Friday, August 30, 2013

Labor Day Is a Time to Mobilize

August 30, 2013   


Labor Day Is a Time to Mobilize

Posted: 08/30/2013 2:31 pm

For far too many Americans, Labor Day is simply another day off, another store sale and another small parade. The meaning of the holiday has been dulled by both rampant commercialism and public apathy. Where is the passion for elevating the wellbeing of American workers? Shouldn't Labor Day be a time to gather, contemplate and celebrate more just treatment of all those who toil without proper recognition or compensation?

Labor Day is the ideal time to highlight the hard-fought, historic victories already enjoyed by American workers, and push for long-overdue health and safety measures and increased economic benefits for those left behind by casino capitalism. After all, it was the labor movement in the early 20th century that brought us such advances as the minimum wage, overtime pay, the five-day work week, the banning of child labor and more.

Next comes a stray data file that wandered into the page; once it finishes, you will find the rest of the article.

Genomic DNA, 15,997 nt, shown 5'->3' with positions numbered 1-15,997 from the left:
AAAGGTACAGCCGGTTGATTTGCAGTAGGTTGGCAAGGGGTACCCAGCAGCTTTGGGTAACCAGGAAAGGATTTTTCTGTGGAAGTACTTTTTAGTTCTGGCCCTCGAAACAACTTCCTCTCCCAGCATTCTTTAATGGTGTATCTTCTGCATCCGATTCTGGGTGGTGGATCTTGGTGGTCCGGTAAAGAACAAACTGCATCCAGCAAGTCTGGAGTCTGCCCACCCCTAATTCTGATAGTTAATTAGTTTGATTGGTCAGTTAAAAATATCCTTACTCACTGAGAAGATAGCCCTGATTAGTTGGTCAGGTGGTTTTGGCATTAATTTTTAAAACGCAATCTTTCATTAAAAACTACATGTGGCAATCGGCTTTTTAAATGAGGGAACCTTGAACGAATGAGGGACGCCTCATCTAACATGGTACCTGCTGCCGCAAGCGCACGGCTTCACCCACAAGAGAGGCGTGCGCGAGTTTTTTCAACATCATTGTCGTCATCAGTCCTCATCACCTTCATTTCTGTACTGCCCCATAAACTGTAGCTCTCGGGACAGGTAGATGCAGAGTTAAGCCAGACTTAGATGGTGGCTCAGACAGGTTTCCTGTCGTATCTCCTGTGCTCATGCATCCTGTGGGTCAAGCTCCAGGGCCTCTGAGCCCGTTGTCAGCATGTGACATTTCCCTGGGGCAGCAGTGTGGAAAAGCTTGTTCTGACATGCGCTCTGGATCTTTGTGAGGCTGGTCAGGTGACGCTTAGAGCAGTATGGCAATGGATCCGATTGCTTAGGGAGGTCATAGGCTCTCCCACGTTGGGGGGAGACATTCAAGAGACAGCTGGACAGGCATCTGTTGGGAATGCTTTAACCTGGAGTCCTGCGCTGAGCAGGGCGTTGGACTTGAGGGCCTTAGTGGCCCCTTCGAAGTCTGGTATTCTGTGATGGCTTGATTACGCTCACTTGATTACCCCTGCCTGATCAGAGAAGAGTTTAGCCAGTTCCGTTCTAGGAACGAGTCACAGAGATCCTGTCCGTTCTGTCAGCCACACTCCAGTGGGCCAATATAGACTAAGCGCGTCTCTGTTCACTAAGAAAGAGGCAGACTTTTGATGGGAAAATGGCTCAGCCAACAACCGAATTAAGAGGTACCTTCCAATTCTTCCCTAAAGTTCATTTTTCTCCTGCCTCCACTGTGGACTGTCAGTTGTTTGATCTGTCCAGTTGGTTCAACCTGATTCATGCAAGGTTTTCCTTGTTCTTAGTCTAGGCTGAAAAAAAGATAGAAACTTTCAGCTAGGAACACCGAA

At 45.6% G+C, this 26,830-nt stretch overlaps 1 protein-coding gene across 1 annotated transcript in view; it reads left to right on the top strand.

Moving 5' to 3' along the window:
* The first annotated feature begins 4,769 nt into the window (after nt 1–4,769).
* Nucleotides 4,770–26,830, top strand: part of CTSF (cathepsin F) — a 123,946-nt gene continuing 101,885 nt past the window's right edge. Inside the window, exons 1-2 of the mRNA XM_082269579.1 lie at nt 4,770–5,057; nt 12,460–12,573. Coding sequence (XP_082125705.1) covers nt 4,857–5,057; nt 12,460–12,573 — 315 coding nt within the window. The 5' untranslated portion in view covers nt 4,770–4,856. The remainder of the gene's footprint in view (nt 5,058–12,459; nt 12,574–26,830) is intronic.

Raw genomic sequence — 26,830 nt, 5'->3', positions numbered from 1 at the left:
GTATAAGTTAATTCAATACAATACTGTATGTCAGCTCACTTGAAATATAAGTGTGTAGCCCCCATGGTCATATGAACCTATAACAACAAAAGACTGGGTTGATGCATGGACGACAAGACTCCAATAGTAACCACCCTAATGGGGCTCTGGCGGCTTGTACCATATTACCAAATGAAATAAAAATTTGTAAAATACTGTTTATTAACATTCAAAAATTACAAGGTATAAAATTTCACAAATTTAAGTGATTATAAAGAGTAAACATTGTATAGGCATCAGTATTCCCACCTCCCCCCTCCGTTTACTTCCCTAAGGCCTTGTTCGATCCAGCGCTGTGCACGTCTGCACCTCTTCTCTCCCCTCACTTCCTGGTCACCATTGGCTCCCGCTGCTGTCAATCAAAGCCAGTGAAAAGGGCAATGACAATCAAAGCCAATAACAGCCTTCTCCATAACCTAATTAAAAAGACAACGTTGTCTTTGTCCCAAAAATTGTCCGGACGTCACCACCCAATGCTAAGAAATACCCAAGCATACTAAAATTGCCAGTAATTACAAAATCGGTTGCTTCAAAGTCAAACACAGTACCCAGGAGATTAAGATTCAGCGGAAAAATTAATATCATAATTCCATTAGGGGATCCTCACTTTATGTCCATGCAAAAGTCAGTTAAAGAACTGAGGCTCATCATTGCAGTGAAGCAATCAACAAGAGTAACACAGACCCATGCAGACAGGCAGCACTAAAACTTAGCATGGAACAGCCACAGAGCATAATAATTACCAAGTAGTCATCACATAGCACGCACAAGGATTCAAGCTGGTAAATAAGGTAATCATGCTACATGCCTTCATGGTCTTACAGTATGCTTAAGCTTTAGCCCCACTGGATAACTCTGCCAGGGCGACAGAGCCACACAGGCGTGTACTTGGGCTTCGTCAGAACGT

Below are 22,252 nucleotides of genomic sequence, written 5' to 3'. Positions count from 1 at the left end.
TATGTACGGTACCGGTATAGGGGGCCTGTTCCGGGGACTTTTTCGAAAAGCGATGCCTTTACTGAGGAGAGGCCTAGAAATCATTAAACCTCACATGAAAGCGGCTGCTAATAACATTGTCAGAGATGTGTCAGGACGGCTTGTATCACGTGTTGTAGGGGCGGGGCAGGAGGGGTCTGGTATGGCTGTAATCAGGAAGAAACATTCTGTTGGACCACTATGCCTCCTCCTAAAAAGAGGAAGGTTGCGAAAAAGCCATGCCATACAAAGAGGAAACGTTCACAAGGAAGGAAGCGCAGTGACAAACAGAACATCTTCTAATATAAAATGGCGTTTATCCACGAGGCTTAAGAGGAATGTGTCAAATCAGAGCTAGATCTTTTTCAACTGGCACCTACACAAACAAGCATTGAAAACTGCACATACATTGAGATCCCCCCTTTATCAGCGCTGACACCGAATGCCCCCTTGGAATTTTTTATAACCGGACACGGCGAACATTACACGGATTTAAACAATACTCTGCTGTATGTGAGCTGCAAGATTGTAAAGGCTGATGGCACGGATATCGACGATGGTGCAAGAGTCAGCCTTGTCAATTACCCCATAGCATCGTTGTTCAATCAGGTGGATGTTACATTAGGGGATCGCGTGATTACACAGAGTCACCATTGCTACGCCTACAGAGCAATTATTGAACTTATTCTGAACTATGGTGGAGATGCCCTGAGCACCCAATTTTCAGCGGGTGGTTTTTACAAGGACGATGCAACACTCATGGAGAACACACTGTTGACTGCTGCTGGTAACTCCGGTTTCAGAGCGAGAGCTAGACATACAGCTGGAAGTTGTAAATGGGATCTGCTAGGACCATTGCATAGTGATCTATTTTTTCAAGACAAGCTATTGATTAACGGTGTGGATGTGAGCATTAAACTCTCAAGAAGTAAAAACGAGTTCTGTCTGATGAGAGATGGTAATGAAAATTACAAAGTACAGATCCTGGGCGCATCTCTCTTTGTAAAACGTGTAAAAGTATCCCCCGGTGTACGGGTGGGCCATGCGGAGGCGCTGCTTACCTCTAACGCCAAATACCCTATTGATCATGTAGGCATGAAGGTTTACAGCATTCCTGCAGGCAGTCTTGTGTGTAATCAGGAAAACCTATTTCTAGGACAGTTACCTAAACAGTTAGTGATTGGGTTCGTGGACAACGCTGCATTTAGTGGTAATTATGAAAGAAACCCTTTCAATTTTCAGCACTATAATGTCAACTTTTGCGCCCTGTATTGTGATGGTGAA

The reality is that big corporations have abandoned American workers by taking jobs and industries to communist and fascist regimes abroad -- regimes that oppress their workers and enforce serf-level salaries and hideous working conditions. America's working men and women have also largely been abandoned by the corporate dominated Republican and Democrat two-party duopoly, whatever their rhetorical differences may be. The federal minimum wage has been allowed to languish far behind inflation as corporate bosses' pay skyrockets. The gap between worker salaries and CEO pay widens, even as worker productivity rises. Corporate CEO's in America make approximately 340 times more than that of the average worker. In 1980, by comparison, CEO pay was 42 times greater.